Idaho has about $3.5 billion in its general fund.

That money covers everything from kindergarten classes to graduate studies; from the Idaho State Police to the state prisons, and from state offices to health care for the poor.

Even with a healthy economy generating tax revenues, there is not all that much room to spare.

State agency requests for next year's budget total about $3.7 billion - and much of that reflects the costs of delivering services to a growing population and rising inflation.

After scrutiny from Gov. C.L. "Butch" Otter's budget shop and then the Legislature, spending levels will be aligned to match the amount of tax dollars available.

So imagine how this picture would change if someone blows a 10 percent or even a 25 percent hole in the budget.

Just such a scenario is being painted in the Idaho Republican primary campaign for governor.

As the Spokesman-Review's Betsy Russell reported last weekend, the Idaho Center for Fiscal Policy looked over what kinds of tax cuts the candidates are promising and attached a price tag to them.

Here are the results:

  • Congressman Raul Labrador, R-Idaho, would replace a seven-tier income tax system - with rates progressing between 1.6 percent and 7.4 percent - with a flat 5 percent individual income and corporate tax rate.

That would pull $538 million out of the budget.

Labrador's plan to slice the 6 percent sales tax to 5 percent would cost another $267 million.

Removing the new 5 percent sales tax from groceries would reduce state revenues by another $66 million.

Labrador's total comes to $871 million.

If you're in the top 1 percent, this package would deliver an average $20,550 in tax savings. But if you are part of the bottom 20 percent, the Idaho Center says you can expect to get about $80.

  • Boise developer Tommy Ahlquist would drop Idaho's top individual and corporate income tax rates down to 5 percent, at a cost of $622 million.

He'd further reduce the property taxes businesses pay on equipment by about $9 million. Although he does not alter the 6 percent sales tax rate, Ahlquist supports lifting the standard 6 percent tax on groceries, which diverts another $79 million from the state treasury.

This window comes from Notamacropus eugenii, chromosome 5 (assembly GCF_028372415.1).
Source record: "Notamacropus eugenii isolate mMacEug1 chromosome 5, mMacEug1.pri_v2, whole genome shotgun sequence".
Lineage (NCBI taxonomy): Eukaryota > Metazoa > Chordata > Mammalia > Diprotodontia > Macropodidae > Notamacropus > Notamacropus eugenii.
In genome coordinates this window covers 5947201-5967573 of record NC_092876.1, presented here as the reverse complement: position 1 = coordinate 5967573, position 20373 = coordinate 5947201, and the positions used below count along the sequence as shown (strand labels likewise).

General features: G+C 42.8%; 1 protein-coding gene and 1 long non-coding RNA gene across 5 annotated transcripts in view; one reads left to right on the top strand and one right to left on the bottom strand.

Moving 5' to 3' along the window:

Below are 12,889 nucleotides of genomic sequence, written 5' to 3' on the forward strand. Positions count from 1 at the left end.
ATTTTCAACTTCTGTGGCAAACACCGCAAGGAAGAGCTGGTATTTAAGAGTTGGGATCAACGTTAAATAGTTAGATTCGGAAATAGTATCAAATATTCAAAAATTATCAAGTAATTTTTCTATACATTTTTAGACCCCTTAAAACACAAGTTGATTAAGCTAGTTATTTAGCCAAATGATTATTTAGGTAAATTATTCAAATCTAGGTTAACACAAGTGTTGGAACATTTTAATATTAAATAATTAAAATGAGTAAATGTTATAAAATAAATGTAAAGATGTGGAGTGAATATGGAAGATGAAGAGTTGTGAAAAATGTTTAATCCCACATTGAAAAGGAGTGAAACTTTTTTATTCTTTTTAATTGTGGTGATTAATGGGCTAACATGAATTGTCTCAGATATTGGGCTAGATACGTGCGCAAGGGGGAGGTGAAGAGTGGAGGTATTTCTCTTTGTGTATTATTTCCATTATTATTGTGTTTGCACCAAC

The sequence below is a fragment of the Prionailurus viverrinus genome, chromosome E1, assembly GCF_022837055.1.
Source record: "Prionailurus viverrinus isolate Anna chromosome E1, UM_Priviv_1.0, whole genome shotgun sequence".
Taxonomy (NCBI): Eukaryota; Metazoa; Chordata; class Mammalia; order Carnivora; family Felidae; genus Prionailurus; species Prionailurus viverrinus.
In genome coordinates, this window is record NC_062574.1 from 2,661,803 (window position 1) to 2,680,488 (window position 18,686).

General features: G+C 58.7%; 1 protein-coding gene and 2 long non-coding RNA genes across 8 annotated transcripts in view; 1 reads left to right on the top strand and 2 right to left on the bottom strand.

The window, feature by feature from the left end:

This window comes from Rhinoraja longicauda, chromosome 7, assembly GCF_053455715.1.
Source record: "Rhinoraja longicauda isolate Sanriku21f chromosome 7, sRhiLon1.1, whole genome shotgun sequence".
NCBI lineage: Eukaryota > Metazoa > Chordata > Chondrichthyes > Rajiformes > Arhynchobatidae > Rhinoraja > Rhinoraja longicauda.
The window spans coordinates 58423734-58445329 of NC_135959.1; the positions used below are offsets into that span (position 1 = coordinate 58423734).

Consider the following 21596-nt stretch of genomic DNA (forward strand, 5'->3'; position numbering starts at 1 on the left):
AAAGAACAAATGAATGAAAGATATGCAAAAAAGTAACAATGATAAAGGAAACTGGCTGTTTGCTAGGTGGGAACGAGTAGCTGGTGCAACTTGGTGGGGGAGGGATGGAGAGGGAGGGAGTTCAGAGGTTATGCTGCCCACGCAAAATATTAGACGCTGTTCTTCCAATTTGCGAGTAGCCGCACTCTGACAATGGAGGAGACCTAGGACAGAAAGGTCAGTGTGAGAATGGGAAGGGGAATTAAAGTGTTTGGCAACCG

Ahlquist's total comes in at $704 million.

For Idaho's top 1 percent, Ahlquist is promising an average tax break of $19,070. For the bottom 20 percent, it pencils out to an average $10.

  • Lt. Gov. Brad Little takes his time - about 12 years - to reduce the top tax rate from 7.4 percent to 6.15 percent. Each 0.1 percent cut in the rate would cost about $28 million - and Little says there has to be enough money to pay public education's bills first. Presumably if another recession hits, all bets are off.

Nonetheless, over time Little's plan adds up to skimming $350 million from a state budget rather than hiring more teachers or holding the line on college tuition increases. Add to that $79 million if the sales tax comes off groceries plus the $9 million personal property tax cut Little supports.

Fully implemented, Little's package would provide the top 1 percent with an average $9,560 tax break. The bottom 20 percent can expect $10.

Unlike the federal government, Idaho operates under a constitutional ban on deficit spending. So how will these gubernatorial hopefuls balance the books?

If they intend to compensate for the lower rates by lifting the dozens of loopholes in the state tax code, good luck. As Russell notes, that's been tried several times without much success. There are more than $1 billion worth of exemptions to the state sales tax alone - and every time someone gets close to repealing even one, a battalion of lobbyists gets in the way.

Siphon off that much money and you'll be left with cuts across the board. Education, which takes more than half of the state budget, will not be spared. It means fewer teachers, more crowded classrooms and local patrons taking on as much property tax burden as they can stand to make up some of the difference.

The governor who presides over budget shortfalls decides where to hold back spending - and the public will hold him personally responsible. If Ahlquist, Labrador and Little don't realize it now, they soon will.

All of which leaves you to wonder: Is this a slogan masquerading as policy? Or are these three simply telling the voters to trust them? - M.T.


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